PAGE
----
From water cycling to the mega-trendy Megaformer, it’s almost impossible to keep up with the bevy of unconventional workouts that are popping up every other day. So, it should come as no surprise that something as eccentric as a face workout exists. Generally speaking, facial fitness involves a series of unattractive facial contortions performed in repetitive pulses similar to, say, a barre class. It promises reduced facial puffiness, increased glow, and noticeable tightening in the areas that tend to sag over time—namely, the cheeks, chin, and neck. And while facial fitness may sound like the brainchild of the new-age, wheatgrass-loving wellness community, the practice of facial exercising actually originated thousands of years ago in Asian cultures, particularly in Japan.
Stateside, FaceLove in New York City is a burgeoning hotspot for facial fitness—with a twist. Not only do FaceLove treatments incorporate muscle-toning facial exercises, but they also rely on facial massage techniques to maximize your results. The brand was founded by renowned facialist Rachel Lang and massage therapist Heidi Frederick, who learned specialized upper-body massage techniques from her Japanese stepmother. Together, Rachel and Heidi built a class that they hope will become as integral to self-care, beauty, and wellness as household names like DryBar and SoulCycle.
Currently, FaceLove teaches workouts on the second floor of a Pinterest-worthy design studio in New York City. Curious to see what the hype was all about, I booked an appointment. The space itself is bare bones in an intentional, Scandinavian-chic way. I met my instructor, whose glowing complexion is a true testament to the treatment’s efficacy, before being treated to a warm-up massage which applied just the right amount of pressure to my temples, cheeks, neck, and the bridge of my nose. I could literally feel stress melting from places that I didn’t even realize I held tension.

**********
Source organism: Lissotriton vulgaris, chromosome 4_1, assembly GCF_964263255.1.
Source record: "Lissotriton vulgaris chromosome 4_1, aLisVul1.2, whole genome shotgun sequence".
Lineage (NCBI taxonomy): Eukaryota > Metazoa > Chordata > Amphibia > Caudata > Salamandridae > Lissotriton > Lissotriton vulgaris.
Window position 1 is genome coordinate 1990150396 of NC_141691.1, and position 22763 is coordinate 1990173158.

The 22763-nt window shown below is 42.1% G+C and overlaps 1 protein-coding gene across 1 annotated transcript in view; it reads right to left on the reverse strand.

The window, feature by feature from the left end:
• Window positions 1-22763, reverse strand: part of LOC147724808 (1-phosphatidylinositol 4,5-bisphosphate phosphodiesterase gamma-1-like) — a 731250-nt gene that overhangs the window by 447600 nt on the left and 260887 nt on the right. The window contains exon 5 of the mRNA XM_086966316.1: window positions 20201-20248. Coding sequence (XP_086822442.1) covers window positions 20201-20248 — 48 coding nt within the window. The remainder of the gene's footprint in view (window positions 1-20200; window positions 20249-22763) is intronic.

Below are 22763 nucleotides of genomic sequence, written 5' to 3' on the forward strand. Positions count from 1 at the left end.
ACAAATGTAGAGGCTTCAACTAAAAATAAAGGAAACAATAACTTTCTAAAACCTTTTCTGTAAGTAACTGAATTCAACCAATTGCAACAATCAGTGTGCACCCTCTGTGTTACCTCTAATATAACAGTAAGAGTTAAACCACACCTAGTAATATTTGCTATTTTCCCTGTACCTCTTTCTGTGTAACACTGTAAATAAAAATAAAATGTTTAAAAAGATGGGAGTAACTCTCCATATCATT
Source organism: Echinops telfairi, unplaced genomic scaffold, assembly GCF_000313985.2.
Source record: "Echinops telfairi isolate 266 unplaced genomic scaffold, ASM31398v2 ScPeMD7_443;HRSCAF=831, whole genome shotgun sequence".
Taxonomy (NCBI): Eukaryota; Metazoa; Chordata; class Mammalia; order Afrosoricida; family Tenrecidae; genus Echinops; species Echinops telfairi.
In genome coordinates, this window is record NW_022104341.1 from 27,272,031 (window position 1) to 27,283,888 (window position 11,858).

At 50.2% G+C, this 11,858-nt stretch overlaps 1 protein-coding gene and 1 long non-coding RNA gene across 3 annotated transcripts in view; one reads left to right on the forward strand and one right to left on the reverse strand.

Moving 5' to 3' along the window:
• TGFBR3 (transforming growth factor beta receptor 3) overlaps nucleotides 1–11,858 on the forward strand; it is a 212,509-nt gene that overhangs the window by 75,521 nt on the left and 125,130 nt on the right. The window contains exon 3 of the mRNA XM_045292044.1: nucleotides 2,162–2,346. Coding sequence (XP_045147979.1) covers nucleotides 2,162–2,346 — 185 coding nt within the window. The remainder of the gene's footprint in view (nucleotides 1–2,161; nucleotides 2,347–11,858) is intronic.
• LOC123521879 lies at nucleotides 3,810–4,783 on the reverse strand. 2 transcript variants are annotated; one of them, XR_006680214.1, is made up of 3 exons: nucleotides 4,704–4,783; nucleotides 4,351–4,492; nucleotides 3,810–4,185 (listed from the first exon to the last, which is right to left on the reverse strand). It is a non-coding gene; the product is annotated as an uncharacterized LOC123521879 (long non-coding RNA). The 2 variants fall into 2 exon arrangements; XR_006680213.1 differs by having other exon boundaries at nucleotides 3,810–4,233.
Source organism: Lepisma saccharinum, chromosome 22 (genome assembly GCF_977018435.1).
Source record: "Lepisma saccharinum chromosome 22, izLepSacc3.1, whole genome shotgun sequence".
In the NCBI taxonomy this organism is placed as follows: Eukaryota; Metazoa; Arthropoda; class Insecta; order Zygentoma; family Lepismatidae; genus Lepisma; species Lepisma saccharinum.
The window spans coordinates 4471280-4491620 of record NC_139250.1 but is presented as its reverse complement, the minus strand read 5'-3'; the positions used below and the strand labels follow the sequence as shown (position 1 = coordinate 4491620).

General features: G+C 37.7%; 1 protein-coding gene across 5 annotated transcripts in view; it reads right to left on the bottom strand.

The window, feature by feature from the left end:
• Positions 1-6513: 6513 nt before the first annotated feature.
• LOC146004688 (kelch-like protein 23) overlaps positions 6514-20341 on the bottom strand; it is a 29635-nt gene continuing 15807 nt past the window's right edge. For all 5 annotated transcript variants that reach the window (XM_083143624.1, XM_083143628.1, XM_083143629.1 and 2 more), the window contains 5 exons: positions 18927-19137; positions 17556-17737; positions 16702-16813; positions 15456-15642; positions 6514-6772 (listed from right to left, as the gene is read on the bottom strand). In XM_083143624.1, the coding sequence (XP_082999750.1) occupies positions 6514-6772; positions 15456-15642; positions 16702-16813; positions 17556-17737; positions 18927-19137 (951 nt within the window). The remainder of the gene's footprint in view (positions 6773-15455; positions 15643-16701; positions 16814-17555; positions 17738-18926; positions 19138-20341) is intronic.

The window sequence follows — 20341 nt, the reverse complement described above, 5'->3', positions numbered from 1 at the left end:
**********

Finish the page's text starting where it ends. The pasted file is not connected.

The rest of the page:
After my muscles were fully warmed up, it was on to the exercises. I was guided through a series of repetitive movements, which were different variations of raising, lifting, and furrowing specific muscles. I kid you not, it was surprisingly difficult. Just try furrowing your brows 15 times. My trainer provided various methods of resistance by gently holding my face in certain spots like my forehead while instructing me to raise my eyebrows.
Post-workout, I was given a cooldown that consisted of a cool jade-roller smoothed over my face, followed by some swaddling with a steamy towel. It was wonderfully soothing. But the best part (aside from feeling major bliss) was how insanely glowy I looked after the treatment. I left happy and positively radiant. “Not only can you see the difference resulting in a radiant glow, but you can also feel a high flow of positive chemicals such as endorphins and serotonin,” explains Lang.
And she’s right: According to studies produced by the National Touch Research Institute (NTRI), massage can serve as a natural antidepressant. Additionally, McMasters University in Ontario recently discovered a positive relationship between skin tone and exercising the underlying muscles. Namely, the skin connected to muscles that were consistently stimulated (i.e. massaged and exercised) had higher levels of collagen, less damage, and had more clarity after a mere two months. On a more intuitive level, our faces are comprised of 43 different muscles, so it makes sense that—as with other muscles in our bodies—providing resistance and strength training to our facial muscles increases firmness and tautness. Plus, having your face and neck massaged just feels good.
Anecdotally, Lang says she notices that clients who make facial fitness part of their regular routine have “less puffiness and firmer face posture.” She recommends practicing facial fitness at a studio at least once per week, which will cost you up to $65, but says clients can (and should) practice some of the exercises learned in the training sessions at home, “maybe while watching Netflix or in the shower.” Now that’s something I can get behind.